Abdominal Pain in Children Increases With Age and With Psychological Factors

A recent study (MP Jones et al. Clin Gastroenterol Hepatol 2020; 18: 360-7) provides granular data on a well-recognized phenomenon: stomach pain is more common in older children than younger children and is associated with psychosocial factors.

Design: “All Babies in Southeast Sweden” Study with 1781 children (born 1997-99).  Families answered questionnaires at birth, 1 year, 2.5 years, 5 years, 8 years and 10-12 years.

Key findings:

  • Abdominal pain prevalence increased linearly with age -each year the rate increased .  At 2 yrs, the prevalence was ~6%, at 5 yrs ~8%, at 8 yrs ~9.5%, and at 12 yrs ~12% (Figure 2)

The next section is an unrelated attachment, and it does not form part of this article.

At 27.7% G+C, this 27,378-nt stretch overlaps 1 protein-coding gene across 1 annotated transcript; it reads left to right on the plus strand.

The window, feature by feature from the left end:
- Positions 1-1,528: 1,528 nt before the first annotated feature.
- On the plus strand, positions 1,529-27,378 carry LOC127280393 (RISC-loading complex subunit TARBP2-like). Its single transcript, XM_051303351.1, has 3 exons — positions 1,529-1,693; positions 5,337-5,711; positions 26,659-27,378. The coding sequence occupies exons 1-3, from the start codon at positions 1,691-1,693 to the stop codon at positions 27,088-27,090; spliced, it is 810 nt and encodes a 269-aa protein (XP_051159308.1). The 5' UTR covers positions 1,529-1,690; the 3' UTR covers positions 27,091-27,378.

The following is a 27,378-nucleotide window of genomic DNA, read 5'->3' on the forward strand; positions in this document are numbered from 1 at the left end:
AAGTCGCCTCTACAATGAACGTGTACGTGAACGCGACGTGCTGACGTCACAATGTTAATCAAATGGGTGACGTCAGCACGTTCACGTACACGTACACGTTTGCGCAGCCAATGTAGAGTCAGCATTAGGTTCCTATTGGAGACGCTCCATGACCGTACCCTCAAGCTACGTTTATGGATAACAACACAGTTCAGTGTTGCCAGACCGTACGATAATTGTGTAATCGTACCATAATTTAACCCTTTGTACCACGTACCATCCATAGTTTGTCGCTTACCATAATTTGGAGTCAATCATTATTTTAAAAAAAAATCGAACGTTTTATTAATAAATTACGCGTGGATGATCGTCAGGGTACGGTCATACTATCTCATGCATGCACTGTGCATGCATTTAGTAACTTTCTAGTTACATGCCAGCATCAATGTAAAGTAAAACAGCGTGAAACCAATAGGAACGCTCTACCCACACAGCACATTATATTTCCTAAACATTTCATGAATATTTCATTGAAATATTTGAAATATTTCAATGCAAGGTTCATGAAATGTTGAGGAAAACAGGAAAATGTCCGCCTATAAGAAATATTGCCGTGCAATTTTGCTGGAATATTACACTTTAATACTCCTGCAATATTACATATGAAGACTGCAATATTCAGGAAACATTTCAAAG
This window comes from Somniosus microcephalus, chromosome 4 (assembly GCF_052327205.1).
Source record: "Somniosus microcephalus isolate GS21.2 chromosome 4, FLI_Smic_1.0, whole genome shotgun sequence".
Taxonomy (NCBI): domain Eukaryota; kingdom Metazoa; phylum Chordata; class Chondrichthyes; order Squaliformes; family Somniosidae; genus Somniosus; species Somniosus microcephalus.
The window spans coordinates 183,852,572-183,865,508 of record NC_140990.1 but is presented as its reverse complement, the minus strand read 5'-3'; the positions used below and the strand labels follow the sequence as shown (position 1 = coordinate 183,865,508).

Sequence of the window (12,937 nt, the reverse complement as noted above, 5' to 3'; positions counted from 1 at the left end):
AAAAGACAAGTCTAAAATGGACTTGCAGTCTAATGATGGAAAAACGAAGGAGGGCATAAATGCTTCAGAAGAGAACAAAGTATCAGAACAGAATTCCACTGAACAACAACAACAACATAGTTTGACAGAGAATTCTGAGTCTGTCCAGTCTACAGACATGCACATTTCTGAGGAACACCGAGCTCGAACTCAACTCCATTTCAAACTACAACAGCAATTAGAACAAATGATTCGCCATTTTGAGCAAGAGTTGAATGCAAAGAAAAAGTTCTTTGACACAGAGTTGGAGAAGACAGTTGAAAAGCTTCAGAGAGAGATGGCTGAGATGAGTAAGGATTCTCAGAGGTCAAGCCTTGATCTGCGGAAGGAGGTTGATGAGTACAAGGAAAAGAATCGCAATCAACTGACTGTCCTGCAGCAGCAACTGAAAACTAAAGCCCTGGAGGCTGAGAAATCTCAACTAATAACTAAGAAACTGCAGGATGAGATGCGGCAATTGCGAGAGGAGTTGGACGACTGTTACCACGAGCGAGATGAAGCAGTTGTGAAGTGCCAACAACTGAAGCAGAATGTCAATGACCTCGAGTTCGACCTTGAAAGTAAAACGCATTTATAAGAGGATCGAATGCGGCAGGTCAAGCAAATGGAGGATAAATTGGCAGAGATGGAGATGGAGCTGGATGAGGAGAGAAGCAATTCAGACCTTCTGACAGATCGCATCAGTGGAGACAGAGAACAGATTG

• Psychosocial factors associated with abdominal pain included lower emotional control at 2 yrs of age, parental concern for child at 2 yrs of age, and measures of parental stress.

My take: This study reinforces the idea that psychosocial factors increase the development of non-organic abdominal pain.  If they could be addressed better, GI clinics would be less busy.

Related blog posts:

Old Well, UNC Chapel Hill, Fall

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